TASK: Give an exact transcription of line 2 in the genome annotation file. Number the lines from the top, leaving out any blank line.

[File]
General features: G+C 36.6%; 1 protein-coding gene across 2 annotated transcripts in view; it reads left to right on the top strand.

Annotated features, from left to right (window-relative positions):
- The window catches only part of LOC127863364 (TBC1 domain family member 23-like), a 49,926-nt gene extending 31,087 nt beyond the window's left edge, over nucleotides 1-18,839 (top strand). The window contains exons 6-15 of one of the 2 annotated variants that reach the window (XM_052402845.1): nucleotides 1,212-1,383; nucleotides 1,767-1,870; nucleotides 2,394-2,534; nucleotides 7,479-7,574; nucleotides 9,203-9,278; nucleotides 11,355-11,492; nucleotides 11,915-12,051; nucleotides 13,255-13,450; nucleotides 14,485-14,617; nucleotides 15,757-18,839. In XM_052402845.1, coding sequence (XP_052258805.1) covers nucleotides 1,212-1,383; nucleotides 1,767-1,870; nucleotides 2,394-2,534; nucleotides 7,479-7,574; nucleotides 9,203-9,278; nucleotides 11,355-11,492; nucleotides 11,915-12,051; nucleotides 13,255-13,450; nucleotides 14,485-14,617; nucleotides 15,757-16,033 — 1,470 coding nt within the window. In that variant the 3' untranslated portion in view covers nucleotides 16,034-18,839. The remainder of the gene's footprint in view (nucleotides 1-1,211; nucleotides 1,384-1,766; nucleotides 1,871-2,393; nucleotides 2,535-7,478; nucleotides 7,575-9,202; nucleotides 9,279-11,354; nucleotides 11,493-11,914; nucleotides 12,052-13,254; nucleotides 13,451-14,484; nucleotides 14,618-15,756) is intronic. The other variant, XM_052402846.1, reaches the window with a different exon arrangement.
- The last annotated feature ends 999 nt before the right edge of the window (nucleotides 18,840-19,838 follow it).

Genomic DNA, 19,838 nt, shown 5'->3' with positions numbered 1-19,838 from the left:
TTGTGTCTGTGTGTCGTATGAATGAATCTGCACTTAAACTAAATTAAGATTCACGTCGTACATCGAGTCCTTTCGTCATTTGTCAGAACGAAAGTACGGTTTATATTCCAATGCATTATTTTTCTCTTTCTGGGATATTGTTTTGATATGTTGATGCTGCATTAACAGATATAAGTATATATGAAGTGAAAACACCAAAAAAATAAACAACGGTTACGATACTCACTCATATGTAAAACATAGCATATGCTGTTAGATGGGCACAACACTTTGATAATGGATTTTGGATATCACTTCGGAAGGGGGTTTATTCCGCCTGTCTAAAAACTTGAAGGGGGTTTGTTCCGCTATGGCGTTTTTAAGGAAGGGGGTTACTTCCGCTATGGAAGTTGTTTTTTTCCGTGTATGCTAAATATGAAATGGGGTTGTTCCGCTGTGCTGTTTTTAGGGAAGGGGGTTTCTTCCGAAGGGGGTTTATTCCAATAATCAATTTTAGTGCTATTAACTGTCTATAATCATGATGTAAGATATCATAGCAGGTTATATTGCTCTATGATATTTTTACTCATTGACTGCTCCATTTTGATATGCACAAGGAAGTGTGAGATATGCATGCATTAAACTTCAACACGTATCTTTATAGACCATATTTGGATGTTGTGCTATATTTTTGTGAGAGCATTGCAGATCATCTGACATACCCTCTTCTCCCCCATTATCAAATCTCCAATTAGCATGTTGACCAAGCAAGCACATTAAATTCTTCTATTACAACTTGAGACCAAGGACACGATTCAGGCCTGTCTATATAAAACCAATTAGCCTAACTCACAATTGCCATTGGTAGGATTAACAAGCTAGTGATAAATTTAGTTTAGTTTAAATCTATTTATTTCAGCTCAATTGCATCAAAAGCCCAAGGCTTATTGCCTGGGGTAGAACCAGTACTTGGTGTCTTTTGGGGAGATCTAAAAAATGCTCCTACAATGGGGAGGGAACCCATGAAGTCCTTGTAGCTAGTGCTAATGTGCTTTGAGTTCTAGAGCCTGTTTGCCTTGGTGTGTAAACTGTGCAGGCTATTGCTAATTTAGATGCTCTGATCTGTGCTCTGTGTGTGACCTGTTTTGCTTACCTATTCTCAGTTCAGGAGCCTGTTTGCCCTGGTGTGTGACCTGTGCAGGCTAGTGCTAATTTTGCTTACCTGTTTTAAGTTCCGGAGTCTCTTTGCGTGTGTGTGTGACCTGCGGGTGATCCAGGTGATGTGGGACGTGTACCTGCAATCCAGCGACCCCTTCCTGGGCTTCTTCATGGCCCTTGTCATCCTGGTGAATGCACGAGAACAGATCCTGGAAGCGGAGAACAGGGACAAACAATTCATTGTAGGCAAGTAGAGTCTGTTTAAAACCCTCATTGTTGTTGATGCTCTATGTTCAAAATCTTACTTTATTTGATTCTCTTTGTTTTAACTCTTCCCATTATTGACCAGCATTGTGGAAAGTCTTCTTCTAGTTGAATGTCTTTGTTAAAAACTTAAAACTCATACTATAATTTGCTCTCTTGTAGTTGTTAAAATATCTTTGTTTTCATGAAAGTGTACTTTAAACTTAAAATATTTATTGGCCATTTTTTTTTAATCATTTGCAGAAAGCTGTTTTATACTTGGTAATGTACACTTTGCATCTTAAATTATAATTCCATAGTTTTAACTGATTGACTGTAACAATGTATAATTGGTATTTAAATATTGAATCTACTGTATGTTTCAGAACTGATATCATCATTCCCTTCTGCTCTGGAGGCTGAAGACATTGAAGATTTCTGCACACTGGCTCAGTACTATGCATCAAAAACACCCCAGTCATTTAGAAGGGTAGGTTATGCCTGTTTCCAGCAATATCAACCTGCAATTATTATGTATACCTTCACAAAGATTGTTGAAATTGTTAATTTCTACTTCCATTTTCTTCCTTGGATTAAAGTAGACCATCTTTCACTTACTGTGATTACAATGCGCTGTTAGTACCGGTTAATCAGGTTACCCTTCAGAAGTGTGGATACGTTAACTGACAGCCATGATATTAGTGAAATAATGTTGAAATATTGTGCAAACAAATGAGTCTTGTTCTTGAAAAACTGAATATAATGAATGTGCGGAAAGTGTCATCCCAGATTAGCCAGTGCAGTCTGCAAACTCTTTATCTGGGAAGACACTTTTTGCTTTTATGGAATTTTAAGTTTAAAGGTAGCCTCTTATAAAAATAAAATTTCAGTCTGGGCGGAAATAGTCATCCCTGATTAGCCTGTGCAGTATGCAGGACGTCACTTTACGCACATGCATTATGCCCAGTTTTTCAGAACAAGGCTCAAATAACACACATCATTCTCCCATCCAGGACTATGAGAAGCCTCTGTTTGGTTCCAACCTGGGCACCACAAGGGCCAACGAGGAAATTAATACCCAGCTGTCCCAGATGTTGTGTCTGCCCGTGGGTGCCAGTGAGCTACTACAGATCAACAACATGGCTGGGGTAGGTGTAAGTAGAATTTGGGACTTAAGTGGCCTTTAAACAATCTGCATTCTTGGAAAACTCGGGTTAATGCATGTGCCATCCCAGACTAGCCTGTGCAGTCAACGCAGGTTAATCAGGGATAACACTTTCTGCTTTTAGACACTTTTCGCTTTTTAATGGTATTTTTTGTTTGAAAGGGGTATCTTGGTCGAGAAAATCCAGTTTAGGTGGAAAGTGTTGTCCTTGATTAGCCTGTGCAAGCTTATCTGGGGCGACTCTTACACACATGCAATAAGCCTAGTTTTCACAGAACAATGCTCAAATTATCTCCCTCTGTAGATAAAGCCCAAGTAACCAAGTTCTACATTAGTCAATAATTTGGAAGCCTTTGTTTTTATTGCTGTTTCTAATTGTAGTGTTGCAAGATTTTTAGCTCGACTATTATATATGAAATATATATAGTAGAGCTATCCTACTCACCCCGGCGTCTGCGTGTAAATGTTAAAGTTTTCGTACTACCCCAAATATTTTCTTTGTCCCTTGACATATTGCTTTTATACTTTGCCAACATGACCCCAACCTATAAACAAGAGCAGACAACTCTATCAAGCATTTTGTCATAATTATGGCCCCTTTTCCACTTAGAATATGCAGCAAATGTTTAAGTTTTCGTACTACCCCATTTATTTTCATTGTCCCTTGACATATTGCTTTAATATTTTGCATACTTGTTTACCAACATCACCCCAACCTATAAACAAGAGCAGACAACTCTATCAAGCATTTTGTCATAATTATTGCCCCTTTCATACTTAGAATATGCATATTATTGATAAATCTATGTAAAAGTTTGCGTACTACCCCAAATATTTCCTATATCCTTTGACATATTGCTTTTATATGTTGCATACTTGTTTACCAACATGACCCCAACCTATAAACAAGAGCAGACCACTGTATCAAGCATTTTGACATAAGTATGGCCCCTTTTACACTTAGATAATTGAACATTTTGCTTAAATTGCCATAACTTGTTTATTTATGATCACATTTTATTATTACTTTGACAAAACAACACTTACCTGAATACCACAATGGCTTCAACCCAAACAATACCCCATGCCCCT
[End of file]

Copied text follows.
Annotated features, from left to right (window-relative positions):